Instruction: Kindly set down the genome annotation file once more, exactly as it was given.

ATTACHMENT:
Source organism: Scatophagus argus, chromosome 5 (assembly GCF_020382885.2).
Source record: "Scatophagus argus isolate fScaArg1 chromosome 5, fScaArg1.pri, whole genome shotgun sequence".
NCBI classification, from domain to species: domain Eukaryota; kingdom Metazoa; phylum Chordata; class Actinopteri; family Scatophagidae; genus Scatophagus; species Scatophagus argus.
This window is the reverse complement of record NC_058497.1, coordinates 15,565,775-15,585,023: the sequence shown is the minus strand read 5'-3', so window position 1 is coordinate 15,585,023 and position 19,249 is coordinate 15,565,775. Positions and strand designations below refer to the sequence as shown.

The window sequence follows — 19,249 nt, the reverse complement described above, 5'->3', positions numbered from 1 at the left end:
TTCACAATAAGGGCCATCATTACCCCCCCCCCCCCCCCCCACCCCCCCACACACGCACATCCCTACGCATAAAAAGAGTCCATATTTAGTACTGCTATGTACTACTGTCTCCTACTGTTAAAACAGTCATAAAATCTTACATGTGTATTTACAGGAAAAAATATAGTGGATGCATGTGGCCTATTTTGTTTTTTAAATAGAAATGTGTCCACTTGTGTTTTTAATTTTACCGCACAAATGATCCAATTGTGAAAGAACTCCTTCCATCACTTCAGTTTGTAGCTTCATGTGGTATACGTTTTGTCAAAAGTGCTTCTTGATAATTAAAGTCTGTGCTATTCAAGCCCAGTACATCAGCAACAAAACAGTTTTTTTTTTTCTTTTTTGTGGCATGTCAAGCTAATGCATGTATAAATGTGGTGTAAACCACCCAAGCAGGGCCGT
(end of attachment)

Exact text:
Source organism: Scatophagus argus, chromosome 5 (assembly GCF_020382885.2).
Source record: "Scatophagus argus isolate fScaArg1 chromosome 5, fScaArg1.pri, whole genome shotgun sequence".
NCBI classification, from domain to species: domain Eukaryota; kingdom Metazoa; phylum Chordata; class Actinopteri; family Scatophagidae; genus Scatophagus; species Scatophagus argus.
This window is the reverse complement of record NC_058497.1, coordinates 15,565,775-15,585,023: the sequence shown is the minus strand read 5'-3', so window position 1 is coordinate 15,585,023 and position 19,249 is coordinate 15,565,775. Positions and strand designations below refer to the sequence as shown.

The window sequence follows — 19,249 nt, the reverse complement described above, 5'->3', positions numbered from 1 at the left end:
TTCACAATAAGGGCCATCATTACCCCCCCCCCCCCCCCCCACCCCCCCACACACGCACATCCCTACGCATAAAAAGAGTCCATATTTAGTACTGCTATGTACTACTGTCTCCTACTGTTAAAACAGTCATAAAATCTTACATGTGTATTTACAGGAAAAAATATAGTGGATGCATGTGGCCTATTTTGTTTTTTAAATAGAAATGTGTCCACTTGTGTTTTTAATTTTACCGCACAAATGATCCAATTGTGAAAGAACTCCTTCCATCACTTCAGTTTGTAGCTTCATGTGGTATACGTTTTGTCAAAAGTGCTTCTTGATAATTAAAGTCTGTGCTATTCAAGCCCAGTACATCAGCAACAAAACAGTTTTTTTTTTTCTTTTTTGTGGCATGTCAAGCTAATGCATGTATAAATGTGGTGTAAACCACCCAAGCAGGGCCGT